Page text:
Find your way through the ever busy NIEUWENDIJK, but don't follow this street up towards the DAM Square; take a right into the GRAVENSTRAAT. There BLUE NOTE, a Jazz-CD's-only shop was located.
I you are only interested in CD's you could go back to the NIEUWENDIJK and criss the DAM square to visit FAME.
A new trance shop, Rush Hour Records is located at Spuistraat 98. Only modern Hip Hop, Trance & Dance, but for some of you it might be interesting.
I'll continue with the record shop trail.
Zutphen is a picturesque city along the river IJssel in the province Gelderland, in the mid-east of the Netherlands.
It is about 90 minutes from Amsterdam by train.
Zutphen used to be a fortified city, and the remains of the city wall, gates and defense towers remind you of this.
There are also several churches, among which the St Walburgis Church with the famous 16th century Librije library. In this old library, the books are locked with chains in order to prevent theft. It's one of the three libraries like that in the world!
See the link below for more information.
I say "solitude" but it probably isn't all that quiet and peaceful. There are still walking tour groups in and out of this secluded courtyard but it still has a feeling of peace and quiet here.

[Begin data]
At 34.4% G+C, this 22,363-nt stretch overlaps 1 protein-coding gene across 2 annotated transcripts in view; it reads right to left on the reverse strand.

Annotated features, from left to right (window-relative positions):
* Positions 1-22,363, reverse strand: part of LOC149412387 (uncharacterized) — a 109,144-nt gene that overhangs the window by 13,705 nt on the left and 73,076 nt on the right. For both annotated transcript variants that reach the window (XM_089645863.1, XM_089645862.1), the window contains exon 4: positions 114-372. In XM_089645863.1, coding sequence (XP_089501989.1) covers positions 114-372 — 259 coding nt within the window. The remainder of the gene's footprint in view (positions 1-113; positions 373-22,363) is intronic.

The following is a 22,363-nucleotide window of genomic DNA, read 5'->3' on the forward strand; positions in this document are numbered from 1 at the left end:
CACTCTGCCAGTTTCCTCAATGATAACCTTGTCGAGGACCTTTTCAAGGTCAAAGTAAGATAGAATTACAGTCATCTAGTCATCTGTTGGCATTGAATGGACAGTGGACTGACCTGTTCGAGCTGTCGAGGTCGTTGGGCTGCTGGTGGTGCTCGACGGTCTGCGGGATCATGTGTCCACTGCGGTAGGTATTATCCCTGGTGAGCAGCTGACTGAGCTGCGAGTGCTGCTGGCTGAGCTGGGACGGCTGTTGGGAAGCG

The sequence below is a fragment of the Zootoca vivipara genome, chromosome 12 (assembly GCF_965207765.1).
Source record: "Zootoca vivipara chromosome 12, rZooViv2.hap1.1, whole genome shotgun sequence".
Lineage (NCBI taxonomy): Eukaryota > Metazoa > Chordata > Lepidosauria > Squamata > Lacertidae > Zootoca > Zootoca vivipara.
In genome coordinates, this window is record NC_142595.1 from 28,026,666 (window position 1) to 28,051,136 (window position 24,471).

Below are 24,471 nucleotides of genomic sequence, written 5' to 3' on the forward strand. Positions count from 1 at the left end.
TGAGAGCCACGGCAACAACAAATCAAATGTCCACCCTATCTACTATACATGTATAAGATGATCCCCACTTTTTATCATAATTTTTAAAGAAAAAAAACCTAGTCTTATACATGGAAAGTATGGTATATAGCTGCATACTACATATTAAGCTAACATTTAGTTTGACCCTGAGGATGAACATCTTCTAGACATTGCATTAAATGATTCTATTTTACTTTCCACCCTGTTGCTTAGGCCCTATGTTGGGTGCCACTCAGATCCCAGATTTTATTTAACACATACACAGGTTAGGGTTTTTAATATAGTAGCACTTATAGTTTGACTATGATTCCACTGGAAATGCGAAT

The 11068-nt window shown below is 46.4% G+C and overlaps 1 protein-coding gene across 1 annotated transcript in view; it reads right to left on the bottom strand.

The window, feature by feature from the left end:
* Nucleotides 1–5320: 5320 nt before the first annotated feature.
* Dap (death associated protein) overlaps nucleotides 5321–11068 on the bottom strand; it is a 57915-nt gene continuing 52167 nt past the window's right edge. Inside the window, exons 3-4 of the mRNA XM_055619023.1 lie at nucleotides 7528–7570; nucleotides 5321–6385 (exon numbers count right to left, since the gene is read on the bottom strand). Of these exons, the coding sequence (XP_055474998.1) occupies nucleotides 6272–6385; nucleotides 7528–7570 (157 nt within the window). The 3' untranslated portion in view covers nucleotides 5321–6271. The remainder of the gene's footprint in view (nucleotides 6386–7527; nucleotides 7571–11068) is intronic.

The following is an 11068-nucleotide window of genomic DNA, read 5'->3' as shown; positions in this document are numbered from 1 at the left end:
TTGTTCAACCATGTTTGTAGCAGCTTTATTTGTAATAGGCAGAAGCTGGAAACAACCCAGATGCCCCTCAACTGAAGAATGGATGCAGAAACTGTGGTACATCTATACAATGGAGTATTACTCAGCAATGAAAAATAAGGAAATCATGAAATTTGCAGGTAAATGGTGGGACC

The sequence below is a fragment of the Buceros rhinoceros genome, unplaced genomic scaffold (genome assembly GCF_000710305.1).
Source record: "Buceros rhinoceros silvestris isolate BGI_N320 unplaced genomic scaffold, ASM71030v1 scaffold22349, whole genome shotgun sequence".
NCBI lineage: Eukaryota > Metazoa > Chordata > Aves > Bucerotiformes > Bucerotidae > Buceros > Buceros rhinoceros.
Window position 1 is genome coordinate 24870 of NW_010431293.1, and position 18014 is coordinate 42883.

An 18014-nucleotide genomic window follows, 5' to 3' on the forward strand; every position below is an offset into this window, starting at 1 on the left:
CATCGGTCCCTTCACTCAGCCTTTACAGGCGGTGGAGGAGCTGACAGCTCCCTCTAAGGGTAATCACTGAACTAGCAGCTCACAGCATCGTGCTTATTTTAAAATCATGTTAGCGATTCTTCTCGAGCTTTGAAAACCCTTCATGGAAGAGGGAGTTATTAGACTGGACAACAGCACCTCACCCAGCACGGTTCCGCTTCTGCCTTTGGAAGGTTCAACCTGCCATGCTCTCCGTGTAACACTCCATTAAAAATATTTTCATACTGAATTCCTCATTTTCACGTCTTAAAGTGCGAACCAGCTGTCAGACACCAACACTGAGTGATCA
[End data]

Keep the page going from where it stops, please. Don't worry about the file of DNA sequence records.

In the 12th century, this began as a religious retreat for women. It wasn't quite as strict as a convent, the women were not nuns though did have to vow chastity and obedience to the parish priest. They could leave at any time to get married and did not have to take a vow of poverty. They did good works, teach, tend the sick. They were referred to, some time later as Beguines. This "settlement" was originally surrounded by canals and marshland but over the years it was filled in. There is a church and a small chapel. The women would be buried in the church but when the official church in the Netherlands converted to Protestant, one woman refused to be buried in the "new" church. Though she was initially buried in the church, she was moved to a grave at the edge of the church grounds and you can still see her grave commemorated in the square. The last Beguine that lived here died in 1971 and since then, the houses have been given over to senior citizens.
So what is there to see here? Not a whole lot but it's very pretty, quiet, and one of the two oldest houses made of wood in Amsterdam still stands here. The church is pretty and you can also visit the chapel. The houses are the tall thin canal type houses with gabled roofs and pretty windows and decoration.
It's not all that easy to find. Take the tram to the Spui stop and go into the square. At one end, there is a sign to the Begijnof but keep to the left as there's a street veering off to the right at the same corner of the square. There's a little alleyway into the courtyard with information on the wall as you pass in.
See the website below for a lot of interesting information and history. There is a little shop outside the courtyard on Nieuwezijds Voorburgwal near the tram stop. They sell religious books and cards and postcards.